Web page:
Persons resident in France are taxed at progressive rates on their worldwide income, subject to tax treaty relief. Employers are not required to withhold income tax from the salaries of their French-resident employees. Instead, income taxes are generally paid the year following the year in which the income is received and tax laws, including tax rates for income received in a year, are normally not enacted until late in that same year. However, this system may change in 2018 and onwards : indeed, as from the 2018 income tax year, French tax resident will also be subject withholding tax on their salaries.
There is, a specific regime for impatriates which was made more generous for assignees arriving from 2008 onward.
Non-residents are subject to income tax in France on their French-source income only. Employer income tax withholding is required when the non-resident receives compensation that is taxable in France.
Income tax in France is imposed only at the national government level. Several other taxes are imposed by the government and various local authorities including social taxes, surtaxes, wealth tax, dwelling tax, inheritance taxes, real estate taxes, and television tax, to name the most common. In addition, retail prices on most goods and services generally reflect value-added tax (VAT), which is currently 20 percent on most goods and services. However, food items, transportation, home repairs and improvement and a few other items are subject to a reduced 5.5 percent VAT, and still others, such as certain medicines have only 2.1 percent VAT.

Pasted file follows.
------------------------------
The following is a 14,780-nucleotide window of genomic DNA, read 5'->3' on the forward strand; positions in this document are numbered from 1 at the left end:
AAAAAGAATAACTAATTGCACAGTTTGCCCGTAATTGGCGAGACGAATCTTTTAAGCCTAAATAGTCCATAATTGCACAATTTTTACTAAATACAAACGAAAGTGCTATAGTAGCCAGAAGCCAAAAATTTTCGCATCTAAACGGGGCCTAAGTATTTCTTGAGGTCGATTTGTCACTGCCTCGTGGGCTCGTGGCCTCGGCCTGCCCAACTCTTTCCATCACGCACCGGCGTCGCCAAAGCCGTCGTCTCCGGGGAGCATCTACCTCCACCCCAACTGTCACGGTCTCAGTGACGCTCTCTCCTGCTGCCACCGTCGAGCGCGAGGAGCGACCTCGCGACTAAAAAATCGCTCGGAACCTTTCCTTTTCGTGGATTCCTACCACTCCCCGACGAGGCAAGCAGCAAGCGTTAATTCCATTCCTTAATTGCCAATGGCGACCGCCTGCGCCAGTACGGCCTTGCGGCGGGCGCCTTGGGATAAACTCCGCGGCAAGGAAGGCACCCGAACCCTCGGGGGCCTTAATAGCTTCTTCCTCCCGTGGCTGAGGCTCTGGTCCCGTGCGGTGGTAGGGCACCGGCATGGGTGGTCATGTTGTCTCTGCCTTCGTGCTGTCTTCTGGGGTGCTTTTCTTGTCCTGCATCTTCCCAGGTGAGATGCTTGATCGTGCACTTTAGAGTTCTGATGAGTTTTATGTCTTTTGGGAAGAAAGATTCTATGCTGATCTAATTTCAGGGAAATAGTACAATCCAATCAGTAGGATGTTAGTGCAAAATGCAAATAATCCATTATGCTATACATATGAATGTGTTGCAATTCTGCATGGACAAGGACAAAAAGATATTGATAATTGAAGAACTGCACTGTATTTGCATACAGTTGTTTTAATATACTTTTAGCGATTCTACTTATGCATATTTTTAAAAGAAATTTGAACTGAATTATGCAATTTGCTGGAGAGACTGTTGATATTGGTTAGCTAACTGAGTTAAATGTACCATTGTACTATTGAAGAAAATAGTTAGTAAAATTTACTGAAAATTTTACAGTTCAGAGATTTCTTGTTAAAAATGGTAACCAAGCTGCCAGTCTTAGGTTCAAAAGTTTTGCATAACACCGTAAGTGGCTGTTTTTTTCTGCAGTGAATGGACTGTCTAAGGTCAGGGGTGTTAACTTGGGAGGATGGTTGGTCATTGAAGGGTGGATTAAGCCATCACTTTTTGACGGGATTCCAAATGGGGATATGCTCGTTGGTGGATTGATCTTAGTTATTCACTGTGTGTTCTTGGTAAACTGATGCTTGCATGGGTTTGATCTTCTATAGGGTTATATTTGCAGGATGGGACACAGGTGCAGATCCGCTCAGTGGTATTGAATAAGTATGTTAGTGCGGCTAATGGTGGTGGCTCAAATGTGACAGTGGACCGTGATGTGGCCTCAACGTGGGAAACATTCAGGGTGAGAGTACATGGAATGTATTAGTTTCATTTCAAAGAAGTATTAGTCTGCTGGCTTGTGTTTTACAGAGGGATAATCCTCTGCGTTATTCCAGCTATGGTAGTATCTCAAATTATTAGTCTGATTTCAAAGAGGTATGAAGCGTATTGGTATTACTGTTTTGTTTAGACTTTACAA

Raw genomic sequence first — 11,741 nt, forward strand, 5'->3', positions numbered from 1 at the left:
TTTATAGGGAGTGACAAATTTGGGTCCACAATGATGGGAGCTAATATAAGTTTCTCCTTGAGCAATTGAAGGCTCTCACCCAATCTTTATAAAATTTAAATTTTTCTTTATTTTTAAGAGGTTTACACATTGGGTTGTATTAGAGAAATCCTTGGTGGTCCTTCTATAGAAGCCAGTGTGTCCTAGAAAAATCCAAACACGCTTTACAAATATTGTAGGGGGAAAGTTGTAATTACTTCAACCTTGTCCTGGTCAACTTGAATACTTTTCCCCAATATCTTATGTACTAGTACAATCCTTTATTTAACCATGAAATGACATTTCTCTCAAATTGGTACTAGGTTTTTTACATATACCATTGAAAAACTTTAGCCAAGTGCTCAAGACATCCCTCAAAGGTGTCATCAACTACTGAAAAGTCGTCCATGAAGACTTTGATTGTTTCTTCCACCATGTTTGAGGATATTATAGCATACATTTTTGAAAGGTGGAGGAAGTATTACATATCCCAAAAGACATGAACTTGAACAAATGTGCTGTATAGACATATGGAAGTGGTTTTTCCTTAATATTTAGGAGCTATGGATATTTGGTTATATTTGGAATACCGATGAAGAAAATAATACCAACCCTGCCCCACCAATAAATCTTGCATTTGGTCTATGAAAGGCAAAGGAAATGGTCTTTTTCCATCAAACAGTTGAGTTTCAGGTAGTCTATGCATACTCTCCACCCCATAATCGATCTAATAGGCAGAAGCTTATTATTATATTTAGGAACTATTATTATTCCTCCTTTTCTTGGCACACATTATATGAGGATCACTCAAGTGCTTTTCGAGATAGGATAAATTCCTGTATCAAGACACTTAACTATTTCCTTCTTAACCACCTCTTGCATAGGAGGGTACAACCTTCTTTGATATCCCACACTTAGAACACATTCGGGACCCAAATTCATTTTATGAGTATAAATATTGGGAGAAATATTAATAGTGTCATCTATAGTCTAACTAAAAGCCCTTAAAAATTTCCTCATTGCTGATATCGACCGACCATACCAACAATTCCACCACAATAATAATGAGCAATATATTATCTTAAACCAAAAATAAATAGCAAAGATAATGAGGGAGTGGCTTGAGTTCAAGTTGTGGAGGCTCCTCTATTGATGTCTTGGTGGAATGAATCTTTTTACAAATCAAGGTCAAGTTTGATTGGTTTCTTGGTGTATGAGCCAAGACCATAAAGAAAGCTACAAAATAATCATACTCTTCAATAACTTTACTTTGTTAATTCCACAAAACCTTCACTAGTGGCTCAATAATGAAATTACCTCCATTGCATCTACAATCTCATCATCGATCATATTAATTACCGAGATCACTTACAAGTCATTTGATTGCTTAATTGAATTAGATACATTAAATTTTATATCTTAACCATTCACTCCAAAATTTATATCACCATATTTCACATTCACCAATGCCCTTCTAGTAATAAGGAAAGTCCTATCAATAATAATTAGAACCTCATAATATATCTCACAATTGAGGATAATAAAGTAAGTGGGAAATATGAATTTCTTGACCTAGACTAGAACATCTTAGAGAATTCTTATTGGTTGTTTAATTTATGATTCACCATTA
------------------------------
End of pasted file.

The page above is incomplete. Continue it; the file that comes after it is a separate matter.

The official French currency is the Euro (EUR).
Herein, the host country refers to the country where the expatriate is going on assignment. The home country refers to the country where the expatriate lives when he/she is not on assignment.
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